179 The difficulty for the respondent is that the Act requires that for a prior act to deprive a claimed invention of novelty, it must be one that makes “prior art information” publicly available which only then may form part of the prior art base referred to in s 18(1)(b) of the Act. This is why the prior secret use of an invention that does not make any information relating to it publicly available cannot be an anticipation even though the prior use meets the requirements of the reverse infringement test.
180 In the present case, for the novelty challenge based on Professor Carter’s prior acts to succeed, there would need to be some evidence to show that these prior acts made the relevant information publicly available by, for example, him having informed a patient that he was prescribing the patient fenofibrate to treat complications of diabetes including retinopathy. Professor Carter’s evidence does not show that he ever made any disclosure to this effect to any patient to whom he prescribed fenofibrate. Accordingly, the challenge to the validity of the claims of 711 Patent based on Professor Carter’s prior acts fails.
181 The acts of investigators administering fenofibrate during the course of the Eye Study were also relied upon by the respondent as novelty defeating. This aspect of the novelty case, which received little attention in closing submissions, appears to have assumed that the Eye Study was an open label study which enabled the investigators to know whether or not they were administering fenofibrate. However, this would not be possible in a double blind study in which neither the investigator nor the participant would know whether fenofibrate or placebo was being administered. The Protocol states at page 3 that the participants would be randomly assigned in “a double masked fashion to either placebo or fenofibrate” which clearly indicates that the Eye Study was double blinded.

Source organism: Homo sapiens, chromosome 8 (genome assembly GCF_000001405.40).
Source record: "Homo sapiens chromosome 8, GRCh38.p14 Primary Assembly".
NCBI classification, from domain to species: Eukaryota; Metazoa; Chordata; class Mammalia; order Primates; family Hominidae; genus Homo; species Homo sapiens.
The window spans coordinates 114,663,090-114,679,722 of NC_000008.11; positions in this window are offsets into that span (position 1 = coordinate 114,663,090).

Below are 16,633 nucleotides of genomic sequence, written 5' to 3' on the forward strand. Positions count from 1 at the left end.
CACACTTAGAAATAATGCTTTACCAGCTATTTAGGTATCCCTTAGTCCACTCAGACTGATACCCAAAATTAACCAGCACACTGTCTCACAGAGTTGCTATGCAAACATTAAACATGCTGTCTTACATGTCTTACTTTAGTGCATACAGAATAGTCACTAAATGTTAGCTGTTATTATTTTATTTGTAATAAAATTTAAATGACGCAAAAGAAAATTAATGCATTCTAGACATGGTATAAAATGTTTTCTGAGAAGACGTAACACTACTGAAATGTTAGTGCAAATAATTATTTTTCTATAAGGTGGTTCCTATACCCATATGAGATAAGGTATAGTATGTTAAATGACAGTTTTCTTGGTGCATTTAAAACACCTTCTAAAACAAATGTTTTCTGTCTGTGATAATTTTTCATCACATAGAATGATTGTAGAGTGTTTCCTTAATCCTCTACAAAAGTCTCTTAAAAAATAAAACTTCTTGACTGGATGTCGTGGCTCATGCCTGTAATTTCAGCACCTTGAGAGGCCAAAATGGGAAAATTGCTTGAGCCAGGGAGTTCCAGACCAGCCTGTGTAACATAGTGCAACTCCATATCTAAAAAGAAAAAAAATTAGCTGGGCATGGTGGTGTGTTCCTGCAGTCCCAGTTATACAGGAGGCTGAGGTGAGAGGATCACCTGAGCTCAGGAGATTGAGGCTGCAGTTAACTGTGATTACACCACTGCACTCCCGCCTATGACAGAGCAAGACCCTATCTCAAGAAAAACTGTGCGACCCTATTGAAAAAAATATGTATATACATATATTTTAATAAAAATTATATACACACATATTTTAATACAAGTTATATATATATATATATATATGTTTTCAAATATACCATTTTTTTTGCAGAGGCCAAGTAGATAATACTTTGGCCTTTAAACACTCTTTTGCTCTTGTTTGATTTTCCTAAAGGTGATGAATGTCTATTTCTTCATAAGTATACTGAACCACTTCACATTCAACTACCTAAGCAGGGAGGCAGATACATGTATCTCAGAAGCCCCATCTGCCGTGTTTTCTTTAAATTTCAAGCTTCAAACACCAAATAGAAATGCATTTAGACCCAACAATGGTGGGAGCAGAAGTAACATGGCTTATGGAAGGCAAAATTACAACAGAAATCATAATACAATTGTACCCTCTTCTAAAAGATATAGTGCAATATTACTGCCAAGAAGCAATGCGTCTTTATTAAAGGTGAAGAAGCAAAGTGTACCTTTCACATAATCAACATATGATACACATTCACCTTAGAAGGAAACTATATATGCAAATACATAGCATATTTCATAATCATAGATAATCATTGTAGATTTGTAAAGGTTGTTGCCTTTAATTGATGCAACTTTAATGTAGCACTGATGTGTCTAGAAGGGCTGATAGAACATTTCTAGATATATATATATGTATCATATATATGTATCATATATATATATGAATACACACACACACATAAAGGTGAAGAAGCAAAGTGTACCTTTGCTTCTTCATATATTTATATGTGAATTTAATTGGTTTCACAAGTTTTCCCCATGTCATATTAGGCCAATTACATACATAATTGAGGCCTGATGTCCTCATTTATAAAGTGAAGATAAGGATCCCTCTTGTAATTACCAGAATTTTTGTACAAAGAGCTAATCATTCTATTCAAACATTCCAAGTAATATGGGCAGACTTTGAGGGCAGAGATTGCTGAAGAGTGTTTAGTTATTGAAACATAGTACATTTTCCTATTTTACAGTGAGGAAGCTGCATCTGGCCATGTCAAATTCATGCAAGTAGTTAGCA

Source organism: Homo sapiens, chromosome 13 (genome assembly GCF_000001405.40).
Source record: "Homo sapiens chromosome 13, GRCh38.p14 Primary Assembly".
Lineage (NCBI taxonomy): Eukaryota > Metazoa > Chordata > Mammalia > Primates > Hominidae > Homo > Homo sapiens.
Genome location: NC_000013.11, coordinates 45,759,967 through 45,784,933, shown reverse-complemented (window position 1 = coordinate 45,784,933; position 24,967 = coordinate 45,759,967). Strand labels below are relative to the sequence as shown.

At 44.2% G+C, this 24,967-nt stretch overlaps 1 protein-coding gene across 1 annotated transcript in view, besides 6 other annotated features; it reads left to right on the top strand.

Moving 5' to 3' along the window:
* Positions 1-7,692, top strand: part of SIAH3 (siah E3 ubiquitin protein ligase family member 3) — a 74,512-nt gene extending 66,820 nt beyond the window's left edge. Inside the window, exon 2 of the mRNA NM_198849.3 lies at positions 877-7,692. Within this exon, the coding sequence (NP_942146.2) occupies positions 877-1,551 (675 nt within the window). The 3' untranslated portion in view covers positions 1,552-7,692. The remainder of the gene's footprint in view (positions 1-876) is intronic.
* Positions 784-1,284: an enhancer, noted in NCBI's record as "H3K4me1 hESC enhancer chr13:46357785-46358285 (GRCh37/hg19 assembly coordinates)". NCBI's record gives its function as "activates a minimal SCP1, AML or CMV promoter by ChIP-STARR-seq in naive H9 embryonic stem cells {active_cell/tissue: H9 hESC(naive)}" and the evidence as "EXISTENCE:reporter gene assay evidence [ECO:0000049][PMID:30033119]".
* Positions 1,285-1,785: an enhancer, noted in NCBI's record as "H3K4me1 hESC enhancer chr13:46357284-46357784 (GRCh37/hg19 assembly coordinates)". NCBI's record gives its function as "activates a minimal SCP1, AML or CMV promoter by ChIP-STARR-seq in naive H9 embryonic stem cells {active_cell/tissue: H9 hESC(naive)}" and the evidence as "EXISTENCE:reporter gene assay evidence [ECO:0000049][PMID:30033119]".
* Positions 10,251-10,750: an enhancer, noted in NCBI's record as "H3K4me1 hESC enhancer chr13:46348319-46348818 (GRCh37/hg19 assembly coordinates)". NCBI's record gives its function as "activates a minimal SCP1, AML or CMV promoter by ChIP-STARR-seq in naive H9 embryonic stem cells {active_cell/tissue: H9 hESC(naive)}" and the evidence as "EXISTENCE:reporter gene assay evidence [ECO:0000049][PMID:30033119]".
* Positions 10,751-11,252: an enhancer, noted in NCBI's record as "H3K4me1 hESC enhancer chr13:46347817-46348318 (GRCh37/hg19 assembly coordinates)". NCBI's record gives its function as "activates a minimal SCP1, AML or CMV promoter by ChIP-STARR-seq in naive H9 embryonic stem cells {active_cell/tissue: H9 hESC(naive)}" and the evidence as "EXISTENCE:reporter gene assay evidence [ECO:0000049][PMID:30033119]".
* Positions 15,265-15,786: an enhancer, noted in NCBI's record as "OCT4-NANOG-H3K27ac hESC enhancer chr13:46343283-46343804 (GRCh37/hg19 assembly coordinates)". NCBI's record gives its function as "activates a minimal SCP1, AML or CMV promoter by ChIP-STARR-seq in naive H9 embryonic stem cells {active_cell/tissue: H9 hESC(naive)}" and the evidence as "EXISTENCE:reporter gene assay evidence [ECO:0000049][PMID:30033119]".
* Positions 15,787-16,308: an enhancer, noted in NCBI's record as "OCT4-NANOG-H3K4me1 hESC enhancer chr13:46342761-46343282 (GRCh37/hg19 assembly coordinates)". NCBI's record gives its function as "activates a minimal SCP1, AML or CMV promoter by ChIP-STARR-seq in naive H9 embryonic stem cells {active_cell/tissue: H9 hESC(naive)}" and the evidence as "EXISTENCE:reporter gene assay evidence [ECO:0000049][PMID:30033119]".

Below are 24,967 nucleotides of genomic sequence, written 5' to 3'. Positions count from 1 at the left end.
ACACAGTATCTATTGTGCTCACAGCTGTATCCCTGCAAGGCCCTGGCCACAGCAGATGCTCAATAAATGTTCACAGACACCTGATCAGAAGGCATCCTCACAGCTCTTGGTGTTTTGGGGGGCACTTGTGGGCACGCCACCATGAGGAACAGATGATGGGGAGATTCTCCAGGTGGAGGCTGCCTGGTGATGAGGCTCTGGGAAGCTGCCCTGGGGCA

182 The Field Study was also a double blind study. What I have just said in relation to the Eye Study applies to the Field Study as well.
183 The respondent’s novelty case based on prior public use fails.
184 Section 18(1)(b)(ii) of the Act provides that an invention is a patentable invention for the purposes of a standard patent if the invention, so far as claimed in any claim, involves an inventive step when compared with the prior art base as it existed before the priority date of that claim. At the relevant times subs 7(2) and (3) of the Act provided:
(2) For the purposes of this Act, an invention is to be taken to involve an inventive step when compared with the prior art base unless the invention would have been obvious to a person skilled in the relevant art in the light of the common general knowledge as it existed in the patent area before the priority date of the relevant claim, whether that knowledge is considered separately or together with the information mentioned in subsection (3).
(3) The information for the purposes of subsection (2) is:
(a) any single piece of prior art information; or
(b) a combination of any 2 or more pieces of prior art information;
being information that the skilled person mentioned in subsection (2) could, before the priority date of the relevant claim, be reasonably expected to have ascertained, understood, regarded as relevant and, in the case of information mentioned in paragraph (b), combined as mentioned in that paragraph.